You can’t merely add an image to a block of text. Instead, you need to create 2 blocks of text: one for before the image, and one for after the image. If you have actually made any format modifications, you’ll have to keep an eye on those to remain constant. That’s something to handle when you want to include one image, but when you wish to include several, it ends up being a big chore.
They even have a basic mage editor where you can crop the image – . MailChimp’s editor is the finest I’ve seen in all of the e-mail marketing platforms I have actually tried. You have access to the underlying code, so you can create a genuinely plain email, supplied you make a basic design template first.
MailChimp’s integrated image editor is exceptionally effective. You can resize, crop, and add custom-made text to your images. I miss out on MailChimp’s email-editing experience (). It would conserve me a little time to have that very same experience on ActiveCampaign. But the highly-customizable automations I can build on ActiveCampaign more than make up for that possible time cost savings.
ConvertKit’s e-mail editing experience is very plain, however easy to navigate. Their templates are restricted, which is great with me, but their email editing experience is somewhat simpler in that you can produce inline images, and you can create an absolutely plain e-mail, and even edit the underlying HTML. If you want to make some fast edits to some e-mails in an automation, with ActiveCampaign, it’s cumbersome.
I’ll click on an e-mail, and it takes me to the editor for that e-mail. Keep in mind that I can’t even Command + Click to open it in another tab. Whether they indicated to or not, ActiveCampaign has handicapped Command + Click from the automation editor. If I wanted to switch back and forth between numerous e-mails, I would intuitively be inclined open the very same automation in numerous tabs, then open the particular e-mails from each of those tabs.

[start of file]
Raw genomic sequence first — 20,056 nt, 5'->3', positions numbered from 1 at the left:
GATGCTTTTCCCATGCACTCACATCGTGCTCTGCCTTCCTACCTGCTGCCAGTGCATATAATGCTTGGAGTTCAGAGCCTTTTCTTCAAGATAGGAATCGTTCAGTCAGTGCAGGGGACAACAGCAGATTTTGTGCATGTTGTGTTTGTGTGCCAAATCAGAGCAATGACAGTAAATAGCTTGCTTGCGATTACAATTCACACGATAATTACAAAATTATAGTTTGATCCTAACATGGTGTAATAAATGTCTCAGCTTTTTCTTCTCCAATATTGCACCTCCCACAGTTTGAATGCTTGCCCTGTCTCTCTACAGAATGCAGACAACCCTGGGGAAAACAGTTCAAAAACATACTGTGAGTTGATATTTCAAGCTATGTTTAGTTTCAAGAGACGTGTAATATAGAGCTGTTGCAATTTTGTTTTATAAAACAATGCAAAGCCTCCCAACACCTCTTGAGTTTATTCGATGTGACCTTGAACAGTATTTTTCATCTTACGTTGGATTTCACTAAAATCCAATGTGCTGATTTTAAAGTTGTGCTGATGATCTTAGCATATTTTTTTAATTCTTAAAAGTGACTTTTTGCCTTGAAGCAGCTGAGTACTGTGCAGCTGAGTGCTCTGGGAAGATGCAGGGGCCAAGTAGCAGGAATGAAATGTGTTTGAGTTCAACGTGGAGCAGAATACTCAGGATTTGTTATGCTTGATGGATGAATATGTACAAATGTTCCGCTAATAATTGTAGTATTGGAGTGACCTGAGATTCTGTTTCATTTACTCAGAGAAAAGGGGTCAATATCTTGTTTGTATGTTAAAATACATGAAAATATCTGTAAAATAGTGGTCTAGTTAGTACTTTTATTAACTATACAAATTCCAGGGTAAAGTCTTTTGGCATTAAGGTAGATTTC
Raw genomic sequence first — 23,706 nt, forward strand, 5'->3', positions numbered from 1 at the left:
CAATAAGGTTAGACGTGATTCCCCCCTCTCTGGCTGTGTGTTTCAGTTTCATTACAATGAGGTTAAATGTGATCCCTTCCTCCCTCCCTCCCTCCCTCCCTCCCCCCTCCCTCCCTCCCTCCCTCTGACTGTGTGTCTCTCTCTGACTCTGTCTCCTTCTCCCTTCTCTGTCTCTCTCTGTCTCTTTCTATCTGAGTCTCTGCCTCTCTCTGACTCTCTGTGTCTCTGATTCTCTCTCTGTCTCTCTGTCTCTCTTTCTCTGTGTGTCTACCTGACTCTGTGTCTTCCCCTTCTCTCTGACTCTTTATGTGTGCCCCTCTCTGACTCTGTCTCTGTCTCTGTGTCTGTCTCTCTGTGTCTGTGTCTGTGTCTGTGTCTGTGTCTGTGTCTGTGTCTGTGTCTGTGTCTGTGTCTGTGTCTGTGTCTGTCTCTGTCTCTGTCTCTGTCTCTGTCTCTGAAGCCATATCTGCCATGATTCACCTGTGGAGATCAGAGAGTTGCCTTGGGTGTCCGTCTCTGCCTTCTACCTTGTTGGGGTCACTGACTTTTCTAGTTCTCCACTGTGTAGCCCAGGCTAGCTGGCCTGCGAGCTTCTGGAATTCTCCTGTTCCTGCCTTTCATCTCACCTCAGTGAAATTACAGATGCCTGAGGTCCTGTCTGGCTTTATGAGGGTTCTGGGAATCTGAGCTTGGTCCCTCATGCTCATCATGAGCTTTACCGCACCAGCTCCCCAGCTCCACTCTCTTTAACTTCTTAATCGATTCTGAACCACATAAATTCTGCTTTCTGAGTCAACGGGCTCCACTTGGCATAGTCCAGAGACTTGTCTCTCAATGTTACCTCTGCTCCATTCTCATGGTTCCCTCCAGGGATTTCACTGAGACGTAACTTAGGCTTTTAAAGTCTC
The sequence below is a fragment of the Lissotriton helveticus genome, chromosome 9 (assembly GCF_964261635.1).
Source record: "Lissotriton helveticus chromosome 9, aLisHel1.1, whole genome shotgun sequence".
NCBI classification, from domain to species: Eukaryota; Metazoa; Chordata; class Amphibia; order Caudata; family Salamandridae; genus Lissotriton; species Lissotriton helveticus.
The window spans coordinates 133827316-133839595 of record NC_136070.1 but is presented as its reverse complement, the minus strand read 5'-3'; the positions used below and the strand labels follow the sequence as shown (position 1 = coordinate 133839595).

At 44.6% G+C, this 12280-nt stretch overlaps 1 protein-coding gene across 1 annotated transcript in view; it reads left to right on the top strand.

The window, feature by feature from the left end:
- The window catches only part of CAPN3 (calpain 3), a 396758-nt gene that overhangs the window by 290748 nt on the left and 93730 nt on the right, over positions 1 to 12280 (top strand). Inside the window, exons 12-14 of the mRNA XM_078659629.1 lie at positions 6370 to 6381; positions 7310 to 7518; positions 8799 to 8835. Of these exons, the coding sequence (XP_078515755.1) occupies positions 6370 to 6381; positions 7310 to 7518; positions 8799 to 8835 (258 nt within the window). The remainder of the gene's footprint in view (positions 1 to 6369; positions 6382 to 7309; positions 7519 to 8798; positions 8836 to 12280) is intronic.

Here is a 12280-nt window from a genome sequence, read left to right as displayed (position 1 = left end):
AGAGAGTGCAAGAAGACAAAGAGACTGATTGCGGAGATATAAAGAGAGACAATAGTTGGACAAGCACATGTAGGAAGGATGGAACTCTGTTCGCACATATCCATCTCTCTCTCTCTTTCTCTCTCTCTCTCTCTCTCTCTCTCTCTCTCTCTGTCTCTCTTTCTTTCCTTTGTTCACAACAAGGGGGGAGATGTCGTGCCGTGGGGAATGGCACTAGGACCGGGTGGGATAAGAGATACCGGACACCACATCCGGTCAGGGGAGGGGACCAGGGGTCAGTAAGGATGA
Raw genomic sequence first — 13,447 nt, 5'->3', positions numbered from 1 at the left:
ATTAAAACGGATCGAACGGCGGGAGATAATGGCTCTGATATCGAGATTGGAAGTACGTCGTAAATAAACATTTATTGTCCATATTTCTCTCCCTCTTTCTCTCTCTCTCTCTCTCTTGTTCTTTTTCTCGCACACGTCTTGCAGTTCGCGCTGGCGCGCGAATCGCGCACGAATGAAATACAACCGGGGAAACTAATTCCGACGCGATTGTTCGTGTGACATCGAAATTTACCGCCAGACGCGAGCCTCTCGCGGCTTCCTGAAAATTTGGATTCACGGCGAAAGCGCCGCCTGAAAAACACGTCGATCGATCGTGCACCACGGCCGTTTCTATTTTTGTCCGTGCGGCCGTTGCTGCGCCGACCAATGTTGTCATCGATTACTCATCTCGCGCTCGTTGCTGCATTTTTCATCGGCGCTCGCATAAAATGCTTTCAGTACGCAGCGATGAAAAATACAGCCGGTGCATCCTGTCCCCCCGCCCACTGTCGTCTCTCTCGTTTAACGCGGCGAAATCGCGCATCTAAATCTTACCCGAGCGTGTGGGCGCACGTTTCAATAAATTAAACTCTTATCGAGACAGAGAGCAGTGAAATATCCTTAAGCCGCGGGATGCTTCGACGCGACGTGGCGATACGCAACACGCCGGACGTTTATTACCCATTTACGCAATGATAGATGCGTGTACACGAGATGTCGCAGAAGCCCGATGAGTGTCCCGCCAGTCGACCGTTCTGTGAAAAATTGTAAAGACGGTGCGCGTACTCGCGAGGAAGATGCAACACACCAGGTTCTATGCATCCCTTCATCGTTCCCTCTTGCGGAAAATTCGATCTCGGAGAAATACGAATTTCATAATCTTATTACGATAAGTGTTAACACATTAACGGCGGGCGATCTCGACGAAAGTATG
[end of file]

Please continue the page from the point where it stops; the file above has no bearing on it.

In the Automations section, there’s a “Handle Messages” location. From here, you can see all of the messages in each of your automations. You can modify each one, or you can Command + Click to open each in a new tab to more quickly modify your entire sequence. . Contrast that with ConvertKit’s Series.
Again, it would save me a lot of time to have ConvertKit’s automation e-mail modifying experience on ActiveCampaign – . However choosing an e-mail marketing platform is like choosing a spouse. ActiveCampaign makes up for it with their Message Variables, more robust automations, and advanced segmentation. Speaking of division, another factor I switched from MailChimp to ActiveCampaign was that MailChimp has restricted segmentation options.
You can combine attributes with an AND/OR operator, and you can mix and match those groups of qualities with another AND/OR operator. With MailChimp, you can only section by AND/OR, however MailChimp’s Pro strategy allows more sophisticated segmenting, for an extra $199 a month. In my search for the perfect email marketing platform, I saw numerous others, a few of which I have actually already mentioned.
ConvertKit. If I weren’t on ActiveCampaign, I would probably be utilizing ConvertKit. Their automations are much easier to develop, though they aren’t as flexible as ActiveCampaign’s, and their segmentations options aren’t as advanced either. They also don’t have objective tracking, or Message Variables. MailChimp. You currently understand that I changed from MailChimp to ActiveCampaign.